Elise Richman is having a moment. In 2015, she was a finalist for the Neddy Artist Award in Painting, and she was published in The International Journal of Arts and History. She is the recipient of the 2014 Foundation of Art Award (Greater Tacoma Community Foundation), and 2014 Davis Teaching Award. An Associate Professor at the University of Puget Sound, she makes innovative, process-based paintings that explore elements of the material world and states of flux. Richman co-programs the Art+Sci lecture series at Tacoma Art Museum bringing together expert panels from the sciences and arts.
Swiss-born artist, Claudia Riedener, wields solid clay like a mischievous goddess sculpting large forms to stand the test of time. A master gardener who once had a career in horticulture, she became a self-taught ceramicist 14 years ago. Her work is focused on tiles and architectural ceramics, with ventures into figurative sculpture. Riedener’s ceramic installations for public art can be seen from Seattle to Moses Lake, WA.
Phil Roach builds dioramas – incredible, sometimes shocking worlds that can be viewed through an oculus, or peephole. More than miniature stage sets, they are psychological vignettes sometimes encompassing whole rooms or street scenes, whose meaning must be unpacked by the viewer. Roach says the diorama’s appeal stems from the human appetite for voyeurism, as seen in reality t.v. He has an MFA from the University of Washington, and a BFA from California State University, Chico.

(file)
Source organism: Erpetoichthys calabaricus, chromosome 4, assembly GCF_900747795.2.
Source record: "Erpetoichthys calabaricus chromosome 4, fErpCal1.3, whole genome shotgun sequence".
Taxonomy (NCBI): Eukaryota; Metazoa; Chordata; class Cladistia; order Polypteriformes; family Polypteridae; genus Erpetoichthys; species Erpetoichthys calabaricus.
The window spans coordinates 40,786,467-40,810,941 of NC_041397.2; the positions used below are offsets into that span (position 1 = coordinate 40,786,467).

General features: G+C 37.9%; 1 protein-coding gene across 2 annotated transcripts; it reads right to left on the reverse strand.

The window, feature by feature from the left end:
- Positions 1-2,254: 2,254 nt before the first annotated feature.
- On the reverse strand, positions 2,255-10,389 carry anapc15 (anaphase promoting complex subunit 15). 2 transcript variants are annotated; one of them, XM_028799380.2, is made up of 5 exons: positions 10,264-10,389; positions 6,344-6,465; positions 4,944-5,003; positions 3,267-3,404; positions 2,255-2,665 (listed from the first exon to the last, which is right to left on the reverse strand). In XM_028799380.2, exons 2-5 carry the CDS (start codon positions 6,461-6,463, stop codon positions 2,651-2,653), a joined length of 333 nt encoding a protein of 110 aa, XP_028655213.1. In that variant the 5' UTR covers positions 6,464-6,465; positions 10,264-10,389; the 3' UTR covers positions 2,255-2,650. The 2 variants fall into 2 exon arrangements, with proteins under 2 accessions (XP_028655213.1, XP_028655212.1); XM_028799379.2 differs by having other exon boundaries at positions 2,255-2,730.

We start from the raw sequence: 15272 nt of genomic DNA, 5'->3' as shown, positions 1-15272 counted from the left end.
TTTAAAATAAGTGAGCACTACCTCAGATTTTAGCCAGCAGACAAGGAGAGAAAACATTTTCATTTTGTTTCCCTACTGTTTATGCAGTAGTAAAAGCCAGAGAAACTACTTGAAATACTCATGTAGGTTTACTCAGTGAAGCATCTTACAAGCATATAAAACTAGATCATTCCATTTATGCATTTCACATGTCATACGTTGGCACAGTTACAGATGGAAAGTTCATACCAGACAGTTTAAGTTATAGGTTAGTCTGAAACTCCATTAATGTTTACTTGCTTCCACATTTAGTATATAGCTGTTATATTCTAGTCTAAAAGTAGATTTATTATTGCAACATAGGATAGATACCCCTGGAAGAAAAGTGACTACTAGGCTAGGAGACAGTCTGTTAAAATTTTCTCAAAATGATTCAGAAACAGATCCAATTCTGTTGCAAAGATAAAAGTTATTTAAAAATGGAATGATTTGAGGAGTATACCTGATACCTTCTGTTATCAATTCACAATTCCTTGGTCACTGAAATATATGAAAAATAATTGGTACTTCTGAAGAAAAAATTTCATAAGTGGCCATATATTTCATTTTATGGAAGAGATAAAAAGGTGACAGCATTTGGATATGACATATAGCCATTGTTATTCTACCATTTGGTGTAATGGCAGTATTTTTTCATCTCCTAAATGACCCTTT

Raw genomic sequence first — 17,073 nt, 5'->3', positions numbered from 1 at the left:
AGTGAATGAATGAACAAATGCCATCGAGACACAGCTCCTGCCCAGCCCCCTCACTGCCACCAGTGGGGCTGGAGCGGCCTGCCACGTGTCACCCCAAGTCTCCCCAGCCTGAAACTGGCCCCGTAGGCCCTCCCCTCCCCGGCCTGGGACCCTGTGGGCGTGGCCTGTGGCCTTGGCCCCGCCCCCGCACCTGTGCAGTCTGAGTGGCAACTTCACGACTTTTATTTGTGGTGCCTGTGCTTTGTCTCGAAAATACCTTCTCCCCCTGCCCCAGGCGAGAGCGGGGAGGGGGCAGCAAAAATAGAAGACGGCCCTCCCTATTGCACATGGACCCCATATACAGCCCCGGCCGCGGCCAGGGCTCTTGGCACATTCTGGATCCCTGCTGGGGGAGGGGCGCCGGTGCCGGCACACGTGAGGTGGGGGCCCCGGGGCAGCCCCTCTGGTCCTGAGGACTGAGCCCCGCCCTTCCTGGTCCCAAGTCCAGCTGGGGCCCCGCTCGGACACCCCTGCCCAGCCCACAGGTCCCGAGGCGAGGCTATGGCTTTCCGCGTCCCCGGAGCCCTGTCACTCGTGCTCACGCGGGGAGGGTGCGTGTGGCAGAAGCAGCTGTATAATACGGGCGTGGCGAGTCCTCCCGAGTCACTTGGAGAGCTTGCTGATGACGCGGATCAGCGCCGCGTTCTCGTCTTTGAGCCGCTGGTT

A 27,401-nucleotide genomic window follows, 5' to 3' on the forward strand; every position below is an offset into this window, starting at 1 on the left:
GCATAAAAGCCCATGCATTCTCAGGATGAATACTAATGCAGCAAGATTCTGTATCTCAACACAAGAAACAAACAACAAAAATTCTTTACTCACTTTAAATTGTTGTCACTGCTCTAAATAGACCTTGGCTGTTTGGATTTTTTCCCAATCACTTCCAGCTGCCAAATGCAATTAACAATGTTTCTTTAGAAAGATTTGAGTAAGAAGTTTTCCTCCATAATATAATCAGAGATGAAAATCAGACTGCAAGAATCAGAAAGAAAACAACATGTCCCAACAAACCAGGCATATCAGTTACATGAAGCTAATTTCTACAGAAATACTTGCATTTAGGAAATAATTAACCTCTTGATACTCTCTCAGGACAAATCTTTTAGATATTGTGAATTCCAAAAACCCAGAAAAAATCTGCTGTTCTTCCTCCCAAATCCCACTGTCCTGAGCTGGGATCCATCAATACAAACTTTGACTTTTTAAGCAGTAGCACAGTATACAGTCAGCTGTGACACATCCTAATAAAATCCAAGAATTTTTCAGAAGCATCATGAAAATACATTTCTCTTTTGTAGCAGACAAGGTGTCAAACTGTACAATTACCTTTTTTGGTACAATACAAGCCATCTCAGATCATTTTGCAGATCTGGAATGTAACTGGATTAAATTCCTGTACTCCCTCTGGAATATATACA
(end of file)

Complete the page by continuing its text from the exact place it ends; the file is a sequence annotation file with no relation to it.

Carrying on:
Plants provide a vivid palette for botanical artist, Jennifer Robbins. She revels in being “surrounded by, and sensually connected with, the elements of the earth. My art explores these connections, experiments with contrasts and combinations, and plays with form and structure.” Robbins’ work has been shown at Tacoma Art Museum, the Traver Gallery and by Spaceworks Tacoma.
Susan Surface is a designer and photographer, and a researcher of the politics of art, design and architecture. She earned a BFA in Integrated Design from Parsons School of Design and an M.Arch from Yale School of Architecture. She is Director of Design in Public, an initiative of AIA Seattle, the 6th largest chapter of the American Institute of Architects. Surface organizes the annual Seattle Design Festival, and will curate exhibitions in the new Center for Architecture and Design, opening in early 2016.
Brent Watanabe‘s artwork spans from the early 1990s when he designed poster art for punk rock bands in Seattle, to groundbreaking current explorations in how hand-drawn images can dynamically co-exist with video and audio. Watanabe is a two-time MacDowell Colony fellow, and among his awards and residencies has received an Artist Trust Fellowship (2011), and a “Visions of the U.S.” award from American Film Institute. His work has been screened in film festivals and exhibited nationally and internationally.
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“Evolution” curator Lisa Kinoshita is an artist and freelance curator specializing in unusual exhibition spaces. Social history and natural history shape her artwork which has been shown in this area at Tacoma Art Museum, Museum of Northwest Art, Vetri Gallery, Metro Parks Tacoma (through the Tacoma Arts Commission’s Public Art: In Depth program), Foss Waterway Seaport museum and Fulcrum Gallery. With support from a grant she produced a collaborative project with inmates at Montana State Prison. Her studio jewelry has appeared in the New York Times, ELLE, Seattle Magazine and other publications.
Moon Age is a Tacoma-based band led by Grammy-nominated musician/producer, Hunter Lea, with ethereal vocals by Melinda Campbell (left). Catch them at the opening reception Friday, January 15, 2016, 6-8pm!